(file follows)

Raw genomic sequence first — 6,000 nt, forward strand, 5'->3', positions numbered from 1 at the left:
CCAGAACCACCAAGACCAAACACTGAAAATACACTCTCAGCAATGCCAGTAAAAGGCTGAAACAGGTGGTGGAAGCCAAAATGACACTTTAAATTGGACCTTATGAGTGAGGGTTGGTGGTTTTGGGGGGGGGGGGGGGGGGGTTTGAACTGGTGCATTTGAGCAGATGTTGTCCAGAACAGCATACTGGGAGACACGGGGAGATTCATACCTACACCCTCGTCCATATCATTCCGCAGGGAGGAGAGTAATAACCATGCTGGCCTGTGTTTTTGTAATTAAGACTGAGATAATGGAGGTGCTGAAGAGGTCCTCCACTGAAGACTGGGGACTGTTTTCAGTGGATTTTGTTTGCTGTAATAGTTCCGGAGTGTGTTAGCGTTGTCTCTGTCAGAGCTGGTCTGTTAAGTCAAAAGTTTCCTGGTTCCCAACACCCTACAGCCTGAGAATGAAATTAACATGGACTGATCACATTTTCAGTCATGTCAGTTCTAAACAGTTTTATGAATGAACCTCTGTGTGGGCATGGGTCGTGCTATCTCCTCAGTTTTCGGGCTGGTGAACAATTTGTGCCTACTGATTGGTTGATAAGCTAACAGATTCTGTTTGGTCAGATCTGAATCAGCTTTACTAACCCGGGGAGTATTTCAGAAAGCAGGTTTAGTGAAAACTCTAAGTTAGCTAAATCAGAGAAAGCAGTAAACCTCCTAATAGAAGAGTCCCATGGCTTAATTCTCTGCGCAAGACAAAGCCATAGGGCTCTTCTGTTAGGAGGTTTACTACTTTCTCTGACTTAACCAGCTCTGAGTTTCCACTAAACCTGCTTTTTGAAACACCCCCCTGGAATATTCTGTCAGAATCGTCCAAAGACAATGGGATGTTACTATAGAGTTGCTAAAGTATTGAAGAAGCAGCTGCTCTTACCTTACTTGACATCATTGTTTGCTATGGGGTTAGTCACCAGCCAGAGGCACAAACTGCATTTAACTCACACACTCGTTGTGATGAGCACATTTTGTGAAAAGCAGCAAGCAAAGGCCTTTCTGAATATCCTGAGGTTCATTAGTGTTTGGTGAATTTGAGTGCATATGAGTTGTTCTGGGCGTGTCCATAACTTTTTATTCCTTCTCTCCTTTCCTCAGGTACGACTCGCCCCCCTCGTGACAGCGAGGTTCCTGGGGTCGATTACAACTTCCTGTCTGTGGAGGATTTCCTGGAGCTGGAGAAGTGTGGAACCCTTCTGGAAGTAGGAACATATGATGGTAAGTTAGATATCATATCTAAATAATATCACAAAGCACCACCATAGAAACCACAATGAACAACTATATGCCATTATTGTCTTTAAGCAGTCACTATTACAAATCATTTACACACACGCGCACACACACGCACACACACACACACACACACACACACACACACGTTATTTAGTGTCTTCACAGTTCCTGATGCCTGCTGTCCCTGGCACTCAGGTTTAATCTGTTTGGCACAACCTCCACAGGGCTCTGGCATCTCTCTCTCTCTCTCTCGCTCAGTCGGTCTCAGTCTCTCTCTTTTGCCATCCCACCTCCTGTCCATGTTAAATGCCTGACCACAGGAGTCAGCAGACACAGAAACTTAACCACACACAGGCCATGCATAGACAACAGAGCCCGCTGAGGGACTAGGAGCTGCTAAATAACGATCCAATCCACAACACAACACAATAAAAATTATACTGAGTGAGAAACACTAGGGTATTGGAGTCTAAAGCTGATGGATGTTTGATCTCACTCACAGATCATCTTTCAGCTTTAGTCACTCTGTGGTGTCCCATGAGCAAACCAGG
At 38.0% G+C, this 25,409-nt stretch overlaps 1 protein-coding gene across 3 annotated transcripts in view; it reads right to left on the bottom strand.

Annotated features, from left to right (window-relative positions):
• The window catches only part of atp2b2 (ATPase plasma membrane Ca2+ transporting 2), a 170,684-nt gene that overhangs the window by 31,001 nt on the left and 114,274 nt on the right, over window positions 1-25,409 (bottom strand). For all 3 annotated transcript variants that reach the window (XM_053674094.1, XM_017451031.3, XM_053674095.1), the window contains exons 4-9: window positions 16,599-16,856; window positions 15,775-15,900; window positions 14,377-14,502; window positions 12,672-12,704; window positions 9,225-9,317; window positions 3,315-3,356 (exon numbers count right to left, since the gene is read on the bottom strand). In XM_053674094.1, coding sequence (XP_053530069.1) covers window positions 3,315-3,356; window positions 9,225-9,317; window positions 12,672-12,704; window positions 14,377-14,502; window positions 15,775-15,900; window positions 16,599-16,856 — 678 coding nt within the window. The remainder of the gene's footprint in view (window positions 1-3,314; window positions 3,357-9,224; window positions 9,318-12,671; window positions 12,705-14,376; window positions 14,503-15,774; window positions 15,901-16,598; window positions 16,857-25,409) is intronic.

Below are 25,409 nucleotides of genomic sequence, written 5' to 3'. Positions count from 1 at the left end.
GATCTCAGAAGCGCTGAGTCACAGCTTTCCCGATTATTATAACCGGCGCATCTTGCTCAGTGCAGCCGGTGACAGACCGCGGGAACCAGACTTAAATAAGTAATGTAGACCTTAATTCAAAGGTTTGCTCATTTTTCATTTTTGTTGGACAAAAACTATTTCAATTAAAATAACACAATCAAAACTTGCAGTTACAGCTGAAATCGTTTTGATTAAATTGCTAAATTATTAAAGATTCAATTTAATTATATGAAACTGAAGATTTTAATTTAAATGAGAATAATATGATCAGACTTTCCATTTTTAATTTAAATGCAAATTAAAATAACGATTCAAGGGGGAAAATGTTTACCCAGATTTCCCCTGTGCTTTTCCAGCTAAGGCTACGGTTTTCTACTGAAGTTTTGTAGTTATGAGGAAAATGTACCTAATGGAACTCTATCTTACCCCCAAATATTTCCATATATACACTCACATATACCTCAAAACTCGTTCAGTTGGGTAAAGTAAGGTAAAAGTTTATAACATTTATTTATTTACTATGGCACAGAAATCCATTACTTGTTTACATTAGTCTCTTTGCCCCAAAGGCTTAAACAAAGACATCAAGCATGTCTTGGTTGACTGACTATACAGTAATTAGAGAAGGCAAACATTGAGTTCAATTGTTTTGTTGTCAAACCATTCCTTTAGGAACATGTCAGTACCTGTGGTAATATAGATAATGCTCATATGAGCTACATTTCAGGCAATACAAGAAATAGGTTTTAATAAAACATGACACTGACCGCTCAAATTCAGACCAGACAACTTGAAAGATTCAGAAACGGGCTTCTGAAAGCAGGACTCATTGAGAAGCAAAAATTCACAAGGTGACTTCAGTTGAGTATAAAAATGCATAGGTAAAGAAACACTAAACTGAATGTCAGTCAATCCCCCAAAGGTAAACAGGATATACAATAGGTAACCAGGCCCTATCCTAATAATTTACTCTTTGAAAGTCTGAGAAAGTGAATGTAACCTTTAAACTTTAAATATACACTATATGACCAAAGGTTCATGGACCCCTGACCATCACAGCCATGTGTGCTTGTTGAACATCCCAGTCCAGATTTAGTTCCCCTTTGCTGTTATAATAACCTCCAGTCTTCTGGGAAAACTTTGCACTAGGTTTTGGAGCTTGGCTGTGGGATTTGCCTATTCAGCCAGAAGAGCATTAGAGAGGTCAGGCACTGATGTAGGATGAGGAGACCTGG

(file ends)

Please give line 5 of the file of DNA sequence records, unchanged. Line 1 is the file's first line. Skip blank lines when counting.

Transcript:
• The window catches only part of atp2b2 (ATPase plasma membrane Ca2+ transporting 2), a 170,684-nt gene that overhangs the window by 31,001 nt on the left and 114,274 nt on the right, over window positions 1-25,409 (bottom strand). For all 3 annotated transcript variants that reach the window (XM_053674094.1, XM_017451031.3, XM_053674095.1), the window contains exons 4-9: window positions 16,599-16,856; window positions 15,775-15,900; window positions 14,377-14,502; window positions 12,672-12,704; window positions 9,225-9,317; window positions 3,315-3,356 (exon numbers count right to left, since the gene is read on the bottom strand). In XM_053674094.1, coding sequence (XP_053530069.1) covers window positions 3,315-3,356; window positions 9,225-9,317; window positions 12,672-12,704; window positions 14,377-14,502; window positions 15,775-15,900; window positions 16,599-16,856 — 678 coding nt within the window. The remainder of the gene's footprint in view (window positions 1-3,314; window positions 3,357-9,224; window positions 9,318-12,671; window positions 12,705-14,376; window positions 14,503-15,774; window positions 15,901-16,598; window positions 16,857-25,409) is intronic.